• National Alliance of Independant Crop Consultants (NAICC) - Founded in 1978, NAICC is the national society of agricultural professionals who provide research and advisory services to clients for a fee. The 700+ members work from bases in 40 states and several foreign countries, and have expertise in the production of most crops grown around the world. The Alliance is comprised of several kinds of members.  Independent crop consultants provide a full range of services to growers in integrated crop and farm management programs, working directly with farmers on a daily basis, advising them in areas such as watershed management, integrated pest management, animal waste management, global information systems technology, and research trials. The primary mission of these professionals is implementing scientific and technological advances to enhance environmental sustainability and profitability on clients’ farms.
  • The Source Water Collaborative - Twenty-six national organizations have united to protect America’s drinking water at the source – in the lakes, rivers, streams and aquifers we tap for drinking purposes. The Source Water Collaborative (SWC) was originally formed in 2006 with the goal to combine the strengths and tools of a diverse set of member organizations to act now, and protect drinking water sources for generations to come. Comprised of federal, state, and local partners, the SWC has come together to further the goals of protecting sources of drinking water – recognizing that resources are extremely limited, authorities are split, and the actors who can actually protect source waters are diffuse.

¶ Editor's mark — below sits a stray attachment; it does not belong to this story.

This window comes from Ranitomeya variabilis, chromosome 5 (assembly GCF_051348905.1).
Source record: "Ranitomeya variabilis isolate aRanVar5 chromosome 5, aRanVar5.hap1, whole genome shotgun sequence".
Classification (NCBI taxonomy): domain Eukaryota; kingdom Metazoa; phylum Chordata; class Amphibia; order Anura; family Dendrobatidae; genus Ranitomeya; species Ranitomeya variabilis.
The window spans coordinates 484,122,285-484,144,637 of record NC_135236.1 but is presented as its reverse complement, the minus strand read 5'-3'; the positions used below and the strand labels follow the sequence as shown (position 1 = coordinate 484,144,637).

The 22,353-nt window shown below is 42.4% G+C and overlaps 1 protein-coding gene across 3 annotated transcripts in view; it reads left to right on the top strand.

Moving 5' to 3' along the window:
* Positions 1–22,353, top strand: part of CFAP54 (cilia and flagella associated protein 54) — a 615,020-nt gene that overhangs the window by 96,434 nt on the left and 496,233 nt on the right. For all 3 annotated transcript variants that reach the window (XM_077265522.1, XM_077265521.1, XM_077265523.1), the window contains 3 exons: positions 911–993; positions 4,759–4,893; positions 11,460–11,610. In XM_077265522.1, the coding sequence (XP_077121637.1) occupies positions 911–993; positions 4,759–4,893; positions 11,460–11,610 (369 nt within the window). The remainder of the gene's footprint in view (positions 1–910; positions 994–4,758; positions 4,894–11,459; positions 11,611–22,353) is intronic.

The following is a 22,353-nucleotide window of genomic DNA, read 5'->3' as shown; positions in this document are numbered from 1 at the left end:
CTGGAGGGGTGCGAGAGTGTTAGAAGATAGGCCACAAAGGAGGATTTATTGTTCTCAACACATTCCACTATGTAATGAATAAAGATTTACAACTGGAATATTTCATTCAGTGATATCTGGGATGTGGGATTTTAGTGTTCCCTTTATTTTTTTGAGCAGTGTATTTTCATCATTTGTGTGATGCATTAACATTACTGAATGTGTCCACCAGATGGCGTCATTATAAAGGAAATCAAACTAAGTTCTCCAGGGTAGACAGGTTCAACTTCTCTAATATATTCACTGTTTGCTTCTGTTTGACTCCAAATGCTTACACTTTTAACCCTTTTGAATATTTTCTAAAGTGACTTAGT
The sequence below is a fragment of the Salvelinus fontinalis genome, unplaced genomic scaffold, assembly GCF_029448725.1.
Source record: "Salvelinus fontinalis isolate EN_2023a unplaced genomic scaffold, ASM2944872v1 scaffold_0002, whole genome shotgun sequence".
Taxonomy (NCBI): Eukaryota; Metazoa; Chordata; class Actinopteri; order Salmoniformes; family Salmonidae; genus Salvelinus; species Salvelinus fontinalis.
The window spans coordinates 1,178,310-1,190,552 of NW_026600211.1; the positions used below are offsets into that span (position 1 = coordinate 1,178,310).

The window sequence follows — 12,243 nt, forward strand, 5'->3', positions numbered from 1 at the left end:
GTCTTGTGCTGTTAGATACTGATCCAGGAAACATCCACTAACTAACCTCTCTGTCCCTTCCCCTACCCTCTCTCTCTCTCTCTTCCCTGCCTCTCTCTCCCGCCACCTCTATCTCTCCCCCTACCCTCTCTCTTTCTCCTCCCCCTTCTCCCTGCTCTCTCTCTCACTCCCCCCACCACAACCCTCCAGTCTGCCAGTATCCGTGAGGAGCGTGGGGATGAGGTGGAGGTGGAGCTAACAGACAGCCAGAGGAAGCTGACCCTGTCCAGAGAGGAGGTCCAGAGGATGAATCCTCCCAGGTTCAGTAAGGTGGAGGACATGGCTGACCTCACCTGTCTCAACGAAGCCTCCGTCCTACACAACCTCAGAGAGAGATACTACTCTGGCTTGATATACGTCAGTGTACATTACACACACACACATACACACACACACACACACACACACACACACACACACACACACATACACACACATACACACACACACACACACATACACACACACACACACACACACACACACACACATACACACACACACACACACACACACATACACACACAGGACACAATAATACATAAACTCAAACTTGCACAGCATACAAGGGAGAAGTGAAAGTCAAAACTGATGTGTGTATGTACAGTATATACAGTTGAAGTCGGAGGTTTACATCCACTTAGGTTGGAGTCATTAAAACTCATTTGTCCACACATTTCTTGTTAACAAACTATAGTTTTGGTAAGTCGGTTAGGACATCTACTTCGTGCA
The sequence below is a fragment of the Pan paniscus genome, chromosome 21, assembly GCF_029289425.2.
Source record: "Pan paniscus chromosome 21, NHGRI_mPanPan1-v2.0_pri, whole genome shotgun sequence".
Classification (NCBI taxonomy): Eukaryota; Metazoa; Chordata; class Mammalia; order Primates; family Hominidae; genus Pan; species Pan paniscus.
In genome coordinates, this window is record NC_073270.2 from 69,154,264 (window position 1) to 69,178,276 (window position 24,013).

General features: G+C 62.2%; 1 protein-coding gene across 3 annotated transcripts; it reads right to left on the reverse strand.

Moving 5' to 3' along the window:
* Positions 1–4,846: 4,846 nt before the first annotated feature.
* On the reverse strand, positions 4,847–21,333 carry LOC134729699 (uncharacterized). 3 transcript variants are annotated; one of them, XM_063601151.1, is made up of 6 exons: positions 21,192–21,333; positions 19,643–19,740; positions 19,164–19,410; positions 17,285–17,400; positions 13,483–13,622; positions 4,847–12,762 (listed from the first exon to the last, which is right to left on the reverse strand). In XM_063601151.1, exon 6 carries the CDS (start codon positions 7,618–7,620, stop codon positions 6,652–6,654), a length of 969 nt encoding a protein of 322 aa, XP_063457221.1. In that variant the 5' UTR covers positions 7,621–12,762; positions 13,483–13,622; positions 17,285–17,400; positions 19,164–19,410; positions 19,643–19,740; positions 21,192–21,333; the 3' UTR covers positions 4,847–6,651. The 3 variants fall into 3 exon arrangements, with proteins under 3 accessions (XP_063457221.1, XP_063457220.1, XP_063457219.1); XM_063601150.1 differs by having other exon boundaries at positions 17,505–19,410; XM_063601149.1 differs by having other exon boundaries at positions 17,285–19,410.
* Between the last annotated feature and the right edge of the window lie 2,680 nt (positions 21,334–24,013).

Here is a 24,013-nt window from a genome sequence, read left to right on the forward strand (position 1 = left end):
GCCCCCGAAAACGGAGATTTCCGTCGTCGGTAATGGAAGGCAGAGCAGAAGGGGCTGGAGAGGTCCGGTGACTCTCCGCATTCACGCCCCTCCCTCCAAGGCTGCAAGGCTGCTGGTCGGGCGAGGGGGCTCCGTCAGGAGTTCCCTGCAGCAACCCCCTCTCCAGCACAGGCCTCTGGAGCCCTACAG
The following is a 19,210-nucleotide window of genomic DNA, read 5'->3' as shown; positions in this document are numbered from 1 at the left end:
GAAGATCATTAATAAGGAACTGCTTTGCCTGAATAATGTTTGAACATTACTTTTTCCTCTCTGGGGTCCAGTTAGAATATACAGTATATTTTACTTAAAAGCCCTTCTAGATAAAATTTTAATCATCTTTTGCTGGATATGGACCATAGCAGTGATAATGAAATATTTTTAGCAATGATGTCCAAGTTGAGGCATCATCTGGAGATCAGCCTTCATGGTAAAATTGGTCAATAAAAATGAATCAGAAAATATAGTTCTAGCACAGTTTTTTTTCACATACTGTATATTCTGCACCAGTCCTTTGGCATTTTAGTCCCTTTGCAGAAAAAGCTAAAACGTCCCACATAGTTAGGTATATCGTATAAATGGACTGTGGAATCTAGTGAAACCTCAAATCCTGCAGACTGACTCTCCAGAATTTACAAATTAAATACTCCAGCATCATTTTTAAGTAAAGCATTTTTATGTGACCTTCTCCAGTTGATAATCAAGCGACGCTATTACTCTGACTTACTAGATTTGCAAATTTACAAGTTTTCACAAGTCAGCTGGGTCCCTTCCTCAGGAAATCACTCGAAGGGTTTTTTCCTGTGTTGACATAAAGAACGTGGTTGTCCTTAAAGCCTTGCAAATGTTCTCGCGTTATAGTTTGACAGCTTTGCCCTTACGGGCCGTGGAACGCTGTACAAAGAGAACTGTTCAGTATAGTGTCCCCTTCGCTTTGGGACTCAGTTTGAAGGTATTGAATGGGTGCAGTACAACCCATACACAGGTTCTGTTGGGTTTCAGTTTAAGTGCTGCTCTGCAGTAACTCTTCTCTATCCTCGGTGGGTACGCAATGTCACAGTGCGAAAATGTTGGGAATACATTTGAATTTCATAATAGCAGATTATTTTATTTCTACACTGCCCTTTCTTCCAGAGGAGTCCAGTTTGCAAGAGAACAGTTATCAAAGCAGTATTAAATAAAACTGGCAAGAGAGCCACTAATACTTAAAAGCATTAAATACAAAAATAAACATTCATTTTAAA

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More information from EPA:

  • Compliance - In partnership with state governments, tribal governments and other federal agencies, EPA works to assure compliance with the nation's environmental laws to help protect public health and the environment.
  • Introduction to Agriculture: Ag 101